By Dr. Ramesh Richard

I have godly, ministry friends on both sides of many a conflict: personal and political, racial and national conflict. 

Take Russia and Ukraine, for instance. I’ve prayed for this situation to cease. I’ve heard from concerned and cornered friends over the past weeks. It’s easier to manage reactions and emotions from the relative safety of our living rooms than to continually face the horrific realities. For those closer to this or any conflict, either in geography or sentiment, suffering and death are impossible to ignore. Suffering and death are realities every day, every hour.

I want to focus on the reality of death in this short reflection on John chapter 11. If we are truly honest with ourselves, death is a reality, even a near reality, for each of us. 

Death: An Enigma

Though death is a reality, it is also an enigma. I am grateful for the Scriptures, which illuminate this potentially troublesome idea. John chapter 11 gives us great insight. In fact, the entire book of John was written so that we might believe that Jesus is the Christ, the Son of God, and by believing on Him, we might have life through His name. We view death through our ordinary, earthly eyes. But with the help of the Holy Spirit, we can study this chapter of Scripture and instead see death as an enemy that will ultimately be defeated.

Enigma 1: God is in control and will gain the glory, even in death

John 11 narrates the story of Lazarus’s death. In the beginning of the chapter, Lazarus’s sisters, Martha and Mary, send word to Jesus:

Lord behold, he whom you love is sick. (John 11:3)

For Martha and Mary (and for the readers of Scripture), here is the initial enigma:

But when Jesus heard this, He said, “This sickness is not to end in death, but to the glory of God, so that the Son of God may be glorified in it.” (John 11:4)

In Jesus’ reply, He tells us the glory of God is involved. God is in total control of the situation, and He is going to get glory out of this deathly sickness.

Enigma 2: God’s apparent delays are only from our human perspective

The Scripture tells us that after Jesus hears Lazarus is sick, He stays two more days before beginning the journey to see him. He seems to be showing us that He is in control of the situation. He is sovereign. He is authoritative over all realities in heaven and on earth—including death. He holds the whole world in His hands, and any delay is purely from our perspective.

C.S. Lewis writes about his wife’s death in the short book “A Grief Observed.” He explains from his own experience that when everything is going well in your life— when you turn to God, He receives you with open arms. But it sometimes seems when you really need Him, when you are desperate, all you find when you knock on heaven’s door is a door bolted from the inside. In John 11, Martha and Mary are feeling this way. Many in our COVID-stricken and upended world feel this way now.

Enigma 3: Death is a reality for everyone

A third enigma revolves around the reality of death itself. No one can avoid it. Who has not thought about death recently? Between COVID-19 and the war in Eastern Europe, thoughts of death are inescapable. There is a yearning in the human heart for something after death, since all will face it someday. From a human viewpoint, everything about death is an enigma. But Jesus says this, too, is for the glory of God.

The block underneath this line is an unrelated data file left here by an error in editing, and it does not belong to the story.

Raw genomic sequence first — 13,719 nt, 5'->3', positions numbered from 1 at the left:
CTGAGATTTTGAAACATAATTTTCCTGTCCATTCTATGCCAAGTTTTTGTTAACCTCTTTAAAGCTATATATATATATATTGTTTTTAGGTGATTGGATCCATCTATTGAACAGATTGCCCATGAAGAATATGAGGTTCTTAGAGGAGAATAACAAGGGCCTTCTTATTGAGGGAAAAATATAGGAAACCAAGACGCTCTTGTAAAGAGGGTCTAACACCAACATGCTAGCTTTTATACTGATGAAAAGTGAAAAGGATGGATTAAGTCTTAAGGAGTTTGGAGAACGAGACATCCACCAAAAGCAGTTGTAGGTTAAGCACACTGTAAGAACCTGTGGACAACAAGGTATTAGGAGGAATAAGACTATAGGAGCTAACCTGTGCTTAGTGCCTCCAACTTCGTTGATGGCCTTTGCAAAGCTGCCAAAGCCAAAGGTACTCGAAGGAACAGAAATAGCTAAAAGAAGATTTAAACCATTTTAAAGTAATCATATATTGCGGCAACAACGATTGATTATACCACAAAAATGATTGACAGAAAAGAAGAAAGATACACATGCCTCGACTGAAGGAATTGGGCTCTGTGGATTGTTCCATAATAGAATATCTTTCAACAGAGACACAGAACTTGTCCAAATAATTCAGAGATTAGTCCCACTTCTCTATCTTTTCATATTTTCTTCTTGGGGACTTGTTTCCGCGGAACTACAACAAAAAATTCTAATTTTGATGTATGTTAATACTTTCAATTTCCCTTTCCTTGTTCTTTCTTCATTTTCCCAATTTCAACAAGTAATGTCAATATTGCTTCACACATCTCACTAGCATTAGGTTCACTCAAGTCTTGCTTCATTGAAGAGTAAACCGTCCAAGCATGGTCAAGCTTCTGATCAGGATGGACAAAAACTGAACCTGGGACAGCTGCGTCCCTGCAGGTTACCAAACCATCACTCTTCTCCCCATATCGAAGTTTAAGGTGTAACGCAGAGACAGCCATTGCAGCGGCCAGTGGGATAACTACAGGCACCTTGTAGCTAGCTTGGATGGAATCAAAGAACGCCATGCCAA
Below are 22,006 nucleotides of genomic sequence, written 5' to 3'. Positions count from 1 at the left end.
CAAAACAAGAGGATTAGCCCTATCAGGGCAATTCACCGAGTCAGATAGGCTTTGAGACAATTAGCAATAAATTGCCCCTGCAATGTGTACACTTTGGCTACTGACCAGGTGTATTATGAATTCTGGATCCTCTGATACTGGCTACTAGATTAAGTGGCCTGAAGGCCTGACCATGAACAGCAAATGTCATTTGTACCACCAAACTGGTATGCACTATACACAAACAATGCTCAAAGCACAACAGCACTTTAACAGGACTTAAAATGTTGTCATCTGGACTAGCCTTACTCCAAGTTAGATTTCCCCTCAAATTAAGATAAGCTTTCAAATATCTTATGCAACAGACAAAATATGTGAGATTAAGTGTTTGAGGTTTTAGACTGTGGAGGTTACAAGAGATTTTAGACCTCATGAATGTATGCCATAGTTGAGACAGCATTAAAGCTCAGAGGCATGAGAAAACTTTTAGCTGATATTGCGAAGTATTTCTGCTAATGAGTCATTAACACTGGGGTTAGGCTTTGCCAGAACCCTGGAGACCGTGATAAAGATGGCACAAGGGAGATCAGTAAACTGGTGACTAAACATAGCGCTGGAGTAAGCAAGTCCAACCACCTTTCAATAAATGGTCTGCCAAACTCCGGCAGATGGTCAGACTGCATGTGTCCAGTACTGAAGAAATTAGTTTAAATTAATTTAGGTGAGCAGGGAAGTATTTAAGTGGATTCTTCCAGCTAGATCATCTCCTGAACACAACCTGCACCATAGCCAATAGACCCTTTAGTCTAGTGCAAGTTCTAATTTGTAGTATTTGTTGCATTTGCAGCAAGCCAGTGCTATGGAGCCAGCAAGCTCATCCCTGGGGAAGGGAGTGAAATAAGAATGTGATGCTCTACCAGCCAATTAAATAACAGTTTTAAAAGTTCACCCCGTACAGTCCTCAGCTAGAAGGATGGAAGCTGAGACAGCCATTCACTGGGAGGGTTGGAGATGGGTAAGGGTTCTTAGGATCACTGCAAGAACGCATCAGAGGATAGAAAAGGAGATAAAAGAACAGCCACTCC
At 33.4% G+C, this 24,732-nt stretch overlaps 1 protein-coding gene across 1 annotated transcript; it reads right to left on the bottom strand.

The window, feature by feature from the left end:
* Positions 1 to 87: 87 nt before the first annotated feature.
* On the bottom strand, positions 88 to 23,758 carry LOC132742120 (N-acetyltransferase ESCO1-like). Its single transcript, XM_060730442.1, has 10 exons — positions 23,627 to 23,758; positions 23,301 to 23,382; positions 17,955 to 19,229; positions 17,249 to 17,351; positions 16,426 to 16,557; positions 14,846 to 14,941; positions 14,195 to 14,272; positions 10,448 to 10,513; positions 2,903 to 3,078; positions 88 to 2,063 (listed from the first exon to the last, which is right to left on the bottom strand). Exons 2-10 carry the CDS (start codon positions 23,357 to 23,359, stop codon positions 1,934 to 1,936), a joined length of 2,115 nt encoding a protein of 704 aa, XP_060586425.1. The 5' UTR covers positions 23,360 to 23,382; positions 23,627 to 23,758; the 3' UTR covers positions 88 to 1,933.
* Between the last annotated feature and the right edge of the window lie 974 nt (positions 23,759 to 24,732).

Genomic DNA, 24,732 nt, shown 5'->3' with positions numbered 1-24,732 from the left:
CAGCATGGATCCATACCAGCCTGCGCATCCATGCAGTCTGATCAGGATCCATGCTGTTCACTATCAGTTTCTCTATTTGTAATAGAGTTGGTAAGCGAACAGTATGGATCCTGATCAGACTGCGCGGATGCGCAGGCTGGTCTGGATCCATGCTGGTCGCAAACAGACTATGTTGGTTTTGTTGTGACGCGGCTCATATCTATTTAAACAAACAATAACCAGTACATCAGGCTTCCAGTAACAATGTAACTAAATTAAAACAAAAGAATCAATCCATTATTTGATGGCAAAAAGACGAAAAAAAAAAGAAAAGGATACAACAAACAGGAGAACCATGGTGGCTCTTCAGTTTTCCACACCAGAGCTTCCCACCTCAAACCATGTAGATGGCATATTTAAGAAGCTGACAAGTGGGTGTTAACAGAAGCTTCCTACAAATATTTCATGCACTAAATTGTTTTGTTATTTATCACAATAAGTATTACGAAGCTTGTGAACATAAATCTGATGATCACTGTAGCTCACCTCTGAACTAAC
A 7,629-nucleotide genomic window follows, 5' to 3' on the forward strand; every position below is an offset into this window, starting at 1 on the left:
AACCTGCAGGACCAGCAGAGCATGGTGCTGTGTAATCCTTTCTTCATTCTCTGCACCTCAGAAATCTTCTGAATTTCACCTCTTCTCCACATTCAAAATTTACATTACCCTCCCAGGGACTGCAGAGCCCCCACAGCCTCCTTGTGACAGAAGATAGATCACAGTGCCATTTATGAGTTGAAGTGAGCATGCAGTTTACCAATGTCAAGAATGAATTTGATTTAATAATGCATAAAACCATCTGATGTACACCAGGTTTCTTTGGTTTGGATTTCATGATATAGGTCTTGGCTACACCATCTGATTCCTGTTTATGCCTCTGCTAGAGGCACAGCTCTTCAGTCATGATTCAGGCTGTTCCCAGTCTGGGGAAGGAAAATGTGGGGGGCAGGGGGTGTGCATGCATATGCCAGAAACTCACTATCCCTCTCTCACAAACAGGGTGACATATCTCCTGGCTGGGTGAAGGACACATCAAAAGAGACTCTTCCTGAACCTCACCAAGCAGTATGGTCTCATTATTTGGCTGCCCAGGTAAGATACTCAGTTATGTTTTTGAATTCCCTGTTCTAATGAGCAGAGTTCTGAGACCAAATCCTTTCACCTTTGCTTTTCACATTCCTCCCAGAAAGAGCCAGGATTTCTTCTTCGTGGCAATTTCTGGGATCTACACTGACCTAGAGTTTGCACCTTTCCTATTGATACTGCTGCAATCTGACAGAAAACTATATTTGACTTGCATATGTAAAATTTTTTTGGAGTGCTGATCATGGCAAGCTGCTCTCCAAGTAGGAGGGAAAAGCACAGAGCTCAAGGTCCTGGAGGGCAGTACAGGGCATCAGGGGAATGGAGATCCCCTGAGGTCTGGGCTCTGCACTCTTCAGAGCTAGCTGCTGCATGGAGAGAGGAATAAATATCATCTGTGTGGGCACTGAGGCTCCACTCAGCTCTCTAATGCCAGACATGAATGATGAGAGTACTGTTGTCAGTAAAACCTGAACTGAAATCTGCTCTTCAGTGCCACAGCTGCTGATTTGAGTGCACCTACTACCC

Death: Christ’s Enemy

For Jesus, death is not an enigma. Death is just the enemy. We learn this through three encounters Jesus has in John 11.

Encounter 1: Jesus and His short-sighted disciples

The first encounter is with Jesus’ disciples:

So when [Jesus] heard that [Lazarus] was sick, He then stayed two days longer in the place where He was. Then after this He said to the disciples, “Let’s go to Judea again.”  The disciples said to Him, “Rabbi, the Jews were just now seeking to stone You, and yet You are going there again? (John 11:6-8)

In other words, “Do you have a suicidal streak in you?” Jesus reminds them that He is there to do the will of God. Here is their exchange:

… He said to them, “Our friend Lazarus has fallen asleep; but I am going so that I may awaken him from sleep.” The disciples then said to Him, “Lord, if he has fallen asleep, he will come out of it. (John 11:11-12)

That’s how Jesus viewed death itself—as sleep, as something temporary. The disciples are not understanding, so Jesus explains clearly:

Now Jesus had spoken of his death, but they thought that He was speaking about actual sleep. So Jesus then said to them plainly, “Lazarus died, and I am glad for your sakes that I was not there, so that you may believe; but let’s go to him. (John 11:13-15)

The Lord continues to grow His own disciples’ faith. And He is faithful to do that for us, even (especially) through global pandemics or the violence of war.

Encounter 2: Jesus and Martha

When Jesus arrives, He finds that Lazarus has already been in the tomb for four days. In this second encounter, as Jesus interacts with Lazarus’s sister Martha, we again see death as the enemy. Martha is understandably upset:

Lord, if you had been here, my brother would not have died. (John 11:21)